PARROTT'S USE OF HIGH TENORS RATHER THAN FALSETTISTS ON PURCELL'S LOW-LYING 'COUNTERTENOR' PARTS IS CONSIDERED A LANDMARK!
This is a 2 CD package which involves 2 different recording dates and recording groups. Disc l: Odes "Welcome to all the Pleasures"-"Funeral Sentences"-"Come Ye sons of Art"-"Funeral Music for Queen Mary". The singers on this disc are:Emily Evera(soprano),Timothy Wilson (countertenor),John Mark Ainsley(tenor),Charles Daniels (tenor) and David Thomas (bass). It was recorded in 1988,
Disc 2: ode "Hail Bright Cecelia" with singers Emma Kirkby (soprano),Michael Chance , Kevin Smith (countertenors),Paul Elliot, Neil Jenkins, Andrew King (tenors)and Michael George, Richard Wistreich (basses).This disc was recorded in 1985. Contrary to Westphal's opinion, I do not like tenors to be given solos that should be sung by countertenors; the quality of the tenor voice is not light enough for these tunes. Of course, this is a personal reaction on my part, and is why I would not give this recording five stars. But, to be fair, the general reaction among critics has been very favorable, so I may be the only one in the world that feels this way.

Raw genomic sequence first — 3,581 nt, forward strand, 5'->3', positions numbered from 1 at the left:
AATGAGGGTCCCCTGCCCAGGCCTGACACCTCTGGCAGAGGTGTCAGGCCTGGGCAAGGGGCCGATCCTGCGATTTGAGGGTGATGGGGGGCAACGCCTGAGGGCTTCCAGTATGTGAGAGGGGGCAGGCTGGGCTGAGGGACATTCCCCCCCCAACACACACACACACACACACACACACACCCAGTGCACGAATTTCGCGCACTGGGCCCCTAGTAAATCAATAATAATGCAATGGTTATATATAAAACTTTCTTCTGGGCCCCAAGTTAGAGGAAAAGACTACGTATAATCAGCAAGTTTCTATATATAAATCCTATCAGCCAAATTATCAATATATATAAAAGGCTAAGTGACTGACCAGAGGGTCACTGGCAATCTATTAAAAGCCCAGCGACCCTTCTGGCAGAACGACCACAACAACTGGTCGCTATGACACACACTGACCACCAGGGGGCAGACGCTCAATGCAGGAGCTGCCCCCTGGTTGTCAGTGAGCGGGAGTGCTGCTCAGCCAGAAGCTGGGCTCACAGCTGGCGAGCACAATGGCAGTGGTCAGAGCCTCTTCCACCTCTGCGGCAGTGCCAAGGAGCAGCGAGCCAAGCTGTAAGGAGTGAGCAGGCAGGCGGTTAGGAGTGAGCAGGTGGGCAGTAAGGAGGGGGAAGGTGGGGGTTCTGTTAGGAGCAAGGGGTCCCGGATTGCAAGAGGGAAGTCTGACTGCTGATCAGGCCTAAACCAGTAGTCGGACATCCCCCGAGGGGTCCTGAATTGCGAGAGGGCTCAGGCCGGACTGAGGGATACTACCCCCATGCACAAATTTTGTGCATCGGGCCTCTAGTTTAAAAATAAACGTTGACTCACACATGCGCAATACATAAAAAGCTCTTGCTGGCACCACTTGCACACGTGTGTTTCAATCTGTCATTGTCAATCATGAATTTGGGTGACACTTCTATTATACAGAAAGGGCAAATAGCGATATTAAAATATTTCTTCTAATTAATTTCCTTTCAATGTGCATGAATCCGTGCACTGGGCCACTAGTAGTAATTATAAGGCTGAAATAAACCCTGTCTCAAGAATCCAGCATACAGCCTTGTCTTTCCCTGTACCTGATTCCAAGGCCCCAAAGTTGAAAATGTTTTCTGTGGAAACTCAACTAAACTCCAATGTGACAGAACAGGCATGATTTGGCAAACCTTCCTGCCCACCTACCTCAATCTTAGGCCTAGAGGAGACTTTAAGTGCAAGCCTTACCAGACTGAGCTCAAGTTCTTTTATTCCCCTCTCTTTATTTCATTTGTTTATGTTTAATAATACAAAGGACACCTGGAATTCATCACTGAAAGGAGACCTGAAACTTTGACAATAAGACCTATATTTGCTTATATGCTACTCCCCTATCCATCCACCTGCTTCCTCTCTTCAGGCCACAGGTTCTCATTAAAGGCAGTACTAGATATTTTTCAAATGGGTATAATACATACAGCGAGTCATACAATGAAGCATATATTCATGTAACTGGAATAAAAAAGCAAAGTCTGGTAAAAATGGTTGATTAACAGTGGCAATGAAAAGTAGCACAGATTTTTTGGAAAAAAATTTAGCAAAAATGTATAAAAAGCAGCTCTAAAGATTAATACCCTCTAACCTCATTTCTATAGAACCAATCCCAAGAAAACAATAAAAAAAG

An example of the previously mention practice employed by Parrott on this disc (one) involves the duet"Sound the Trumpet" that is most often sung happily, I think, by a 'high' countertenor and a 'low countertenor' such as James Bowman and Michael Chance, who can sing either part effortlessly. However, on this recording it is sung by falsettist: Timothy Wilson and high tenor: John Mark Ainsley; both excellent singers. So it's all in what you prefer.
Excellent performances of the Funeral Sentences and Funeral Music for Queen Mary are here as well, but the centerpiece of this set is 'Hail Bright Cecelia', the longest and most colorful of Purcell's odes in praise of the patron saint of music. All twelve soloists are enjoyable to hear especially: Emma Kirkby, Michael Chance, John Mark Ainsley,Timothy Wilson and Emily Van Evera.